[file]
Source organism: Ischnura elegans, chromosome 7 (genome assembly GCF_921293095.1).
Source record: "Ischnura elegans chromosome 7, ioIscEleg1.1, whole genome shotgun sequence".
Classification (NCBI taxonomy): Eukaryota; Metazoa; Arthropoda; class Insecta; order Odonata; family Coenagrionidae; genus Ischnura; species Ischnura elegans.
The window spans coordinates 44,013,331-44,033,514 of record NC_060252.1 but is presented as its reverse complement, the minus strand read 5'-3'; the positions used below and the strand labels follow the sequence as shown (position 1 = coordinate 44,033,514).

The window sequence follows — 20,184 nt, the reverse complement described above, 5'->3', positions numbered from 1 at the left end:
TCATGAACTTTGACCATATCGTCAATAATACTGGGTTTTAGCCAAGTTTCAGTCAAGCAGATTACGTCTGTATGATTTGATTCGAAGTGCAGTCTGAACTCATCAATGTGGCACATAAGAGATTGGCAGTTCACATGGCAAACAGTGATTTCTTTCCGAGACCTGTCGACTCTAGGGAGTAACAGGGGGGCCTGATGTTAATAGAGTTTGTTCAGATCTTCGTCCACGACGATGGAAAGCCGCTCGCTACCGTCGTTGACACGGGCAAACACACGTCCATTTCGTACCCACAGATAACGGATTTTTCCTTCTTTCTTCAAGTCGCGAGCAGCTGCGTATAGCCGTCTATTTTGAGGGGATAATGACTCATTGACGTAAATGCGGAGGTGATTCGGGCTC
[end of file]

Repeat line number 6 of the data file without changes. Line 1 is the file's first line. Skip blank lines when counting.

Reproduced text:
TCATGAACTTTGACCATATCGTCAATAATACTGGGTTTTAGCCAAGTTTCAGTCAAGCAGATTACGTCTGTATGATTTGATTCGAAGTGCAGTCTGAACTCATCAATGTGGCACATAAGAGATTGGCAGTTCACATGGCAAACAGTGATTTCTTTCCGAGACCTGTCGACTCTAGGGAGTAACAGGGGGGCCTGATGTTAATAGAGTTTGTTCAGATCTTCGTCCACGACGATGGAAAGCCGCTCGCTACCGTCGTTGACACGGGCAAACACACGTCCATTTCGTACCCACAGATAACGGATTTTTCCTTCTTTCTTCAAGTCGCGAGCAGCTGCGTATAGCCGTCTATTTTGAGGGGATAATGACTCATTGACGTAAATGCGGAGGTGATTCGGGCTC